Los Angeles Considers Ban on New Gas Stations

A gas station in Los Angeles, California
A gas station in Los Angeles, California on March 8, 2022. PATRICK T. FALLON / AFP via Getty Images
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Could Los Angeles become the largest city yet to ban the construction of new gas stations? 

The idea might seem improbable. The City of Angels is infamous for its reliance on cars. Its public transit system is considered one of the worst in the world, according to Jalopnik, and the amount of cars on the road meant that LA commuters wasted 46 hours each in traffic in 2020, according to the Urban Mobility Report. Despite this, the city announced on Wednesday that it was joining a growing movement of metropolises looking to stop adding gas stations.

“We are ending oil drilling in Los Angeles. We are moving to all-electric new construction. And we are building toward fossil fuel free transportation,” LA Councilmember Paul Koretz, who wrote the proposed policy, said in a statement. “Our great and influential city, which grew up around the automobile, is the perfect place to figure out how to move off the gas-powered car.”

In developing its no-new-gas-station policy, LA is joining the SAFE Cities movement, a project of the nonprofit Stand.earth, The Guardian reported. This is a movement linking local groups working to keep their communities “safe” from fossil fuels by taking measures like banning new fossil fuel infrastructure and transitioning to renewable energy, the website explained. 

In a new report, SAFE Cities said there were four key reasons to stop building new gas stations:

  1. They harm the local environment: Gas stations can cause spills that pollute soil and water and release carcinogenic chemicals like benzene. 
  2. They are a financial risk: Up to 80 percent of gas stations in the U.S. and Canada could be unprofitable in 15 years, according to a recent study, and when they shutter they are expensive to clean up. 
  3. The climate crisis: Transportation is the leading cause of greenhouse gas emissions in the U.S. and the second leading cause in Canada. Halting construction of new gas stations can send a signal that new gas cars are not needed or wanted.
  4. The future is electric: With the Biden administration and many cities promoting a transition to electric vehicles and charging stations, new gas stations could become stranded assets. 

The movement away from gas stations began in March of 2021, when Petaluma, California, became the first U.S. city to ban new gas stations, as Grist reported.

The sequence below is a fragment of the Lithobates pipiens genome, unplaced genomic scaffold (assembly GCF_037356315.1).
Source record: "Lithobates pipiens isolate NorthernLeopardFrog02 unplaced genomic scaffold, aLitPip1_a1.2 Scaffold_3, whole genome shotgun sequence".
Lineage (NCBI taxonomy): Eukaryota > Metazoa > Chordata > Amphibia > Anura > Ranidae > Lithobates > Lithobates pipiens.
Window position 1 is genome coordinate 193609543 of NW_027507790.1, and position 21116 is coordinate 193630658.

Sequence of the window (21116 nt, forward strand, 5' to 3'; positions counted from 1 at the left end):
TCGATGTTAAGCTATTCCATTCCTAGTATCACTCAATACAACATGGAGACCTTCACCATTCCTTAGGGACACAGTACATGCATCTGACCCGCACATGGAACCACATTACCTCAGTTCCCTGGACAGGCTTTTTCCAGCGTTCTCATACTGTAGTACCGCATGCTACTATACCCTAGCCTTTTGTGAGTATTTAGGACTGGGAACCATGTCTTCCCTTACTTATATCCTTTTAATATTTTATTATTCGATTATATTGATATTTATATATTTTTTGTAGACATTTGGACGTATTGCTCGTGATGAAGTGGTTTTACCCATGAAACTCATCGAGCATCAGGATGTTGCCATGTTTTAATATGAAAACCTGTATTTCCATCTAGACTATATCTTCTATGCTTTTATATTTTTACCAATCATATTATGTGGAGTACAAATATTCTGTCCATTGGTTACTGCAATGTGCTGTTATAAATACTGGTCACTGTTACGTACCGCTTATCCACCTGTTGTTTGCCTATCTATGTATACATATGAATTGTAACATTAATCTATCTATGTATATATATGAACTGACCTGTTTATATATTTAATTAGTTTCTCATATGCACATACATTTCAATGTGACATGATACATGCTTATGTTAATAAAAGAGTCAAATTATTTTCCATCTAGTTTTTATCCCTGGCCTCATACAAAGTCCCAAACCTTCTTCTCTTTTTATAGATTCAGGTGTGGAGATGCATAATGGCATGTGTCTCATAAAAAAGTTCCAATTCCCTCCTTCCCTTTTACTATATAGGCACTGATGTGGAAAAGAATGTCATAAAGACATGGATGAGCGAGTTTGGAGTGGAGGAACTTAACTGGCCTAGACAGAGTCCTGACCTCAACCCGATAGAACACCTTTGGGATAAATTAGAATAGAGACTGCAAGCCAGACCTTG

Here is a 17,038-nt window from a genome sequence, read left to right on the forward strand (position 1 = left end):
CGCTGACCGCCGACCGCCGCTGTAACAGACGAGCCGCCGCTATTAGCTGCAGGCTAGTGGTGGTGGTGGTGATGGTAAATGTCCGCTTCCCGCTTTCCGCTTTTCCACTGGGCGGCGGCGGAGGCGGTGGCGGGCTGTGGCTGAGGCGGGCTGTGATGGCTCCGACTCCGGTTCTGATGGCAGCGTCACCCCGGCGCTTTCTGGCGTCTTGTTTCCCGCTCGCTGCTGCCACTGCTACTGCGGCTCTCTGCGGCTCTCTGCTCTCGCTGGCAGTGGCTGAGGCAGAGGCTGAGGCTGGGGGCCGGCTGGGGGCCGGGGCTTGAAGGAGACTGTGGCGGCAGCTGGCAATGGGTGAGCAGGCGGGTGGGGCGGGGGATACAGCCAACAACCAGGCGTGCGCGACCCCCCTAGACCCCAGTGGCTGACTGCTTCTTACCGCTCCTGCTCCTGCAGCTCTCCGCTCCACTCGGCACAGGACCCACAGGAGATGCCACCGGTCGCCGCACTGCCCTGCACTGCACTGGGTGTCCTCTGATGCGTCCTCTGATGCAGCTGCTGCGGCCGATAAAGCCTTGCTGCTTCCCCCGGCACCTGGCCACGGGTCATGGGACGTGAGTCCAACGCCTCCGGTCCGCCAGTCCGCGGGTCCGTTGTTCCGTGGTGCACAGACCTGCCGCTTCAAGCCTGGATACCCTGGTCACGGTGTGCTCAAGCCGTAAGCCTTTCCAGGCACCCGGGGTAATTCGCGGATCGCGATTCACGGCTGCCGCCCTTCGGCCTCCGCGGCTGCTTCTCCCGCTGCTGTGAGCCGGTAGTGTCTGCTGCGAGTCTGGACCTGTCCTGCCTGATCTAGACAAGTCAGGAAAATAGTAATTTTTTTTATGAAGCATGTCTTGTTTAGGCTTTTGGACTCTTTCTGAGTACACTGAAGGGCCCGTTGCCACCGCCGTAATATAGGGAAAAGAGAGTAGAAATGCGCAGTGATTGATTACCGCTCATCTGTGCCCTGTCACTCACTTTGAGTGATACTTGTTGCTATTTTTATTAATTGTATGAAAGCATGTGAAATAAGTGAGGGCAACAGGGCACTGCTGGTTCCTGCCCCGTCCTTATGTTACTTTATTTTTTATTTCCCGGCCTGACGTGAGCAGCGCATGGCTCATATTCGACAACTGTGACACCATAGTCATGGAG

“We are not surprised that many cities are following our lead to prohibit the development of new gas stations,” Petaluma Council Member D’Lynda Fischer said in a statement. “We have an obligation to stop fossil fuel expansion and new gas stations lock communities into many kinds of risks. This is one of many steps Petaluma is taking. We are proud to be part of this growing movement to stop fossil fuel expansion and phase out fossil fuels.”

Since Petaluma made its move, other California cities have followed suit, including Rohnert Park and Sebastopol. In addition to Los Angeles, the Californian cities of Windsor, Cotati and Santa Rosa all have policies in development, as do Bethlehem, New York, and Comox Valley Regional District, British Columbia. These mark the first such policies on the table in New York and Canada. 

The movement comes as gas prices are soaring. California has the highest in the nation, at $6.37 per gallon on average, Grist reported. But campaigners say building new stations isn’t the answer.

“Prohibiting construction of new gas stations is not going to do anything to impact gas prices right now,” SAFE Cities senior advisor Anne Pernick told Grist. “But the cost of new gas stations in terms of the health, equity, and safety of the community, as well as future stranded assets, is a bill that definitely ends up being paid by public dollars.”

In Los Angeles, Koretz hopes the policy will advance by the end of 2022, staffer Andy Shrader told The Guardian.

“Our daily bad habits are destroying the natural systems we depend on to exist. It’s really up to cities to turn around climate change,” Shrader said. “If you have lung cancer you stop smoking. If your planet is on fire, you stop throwing gasoline on it.”

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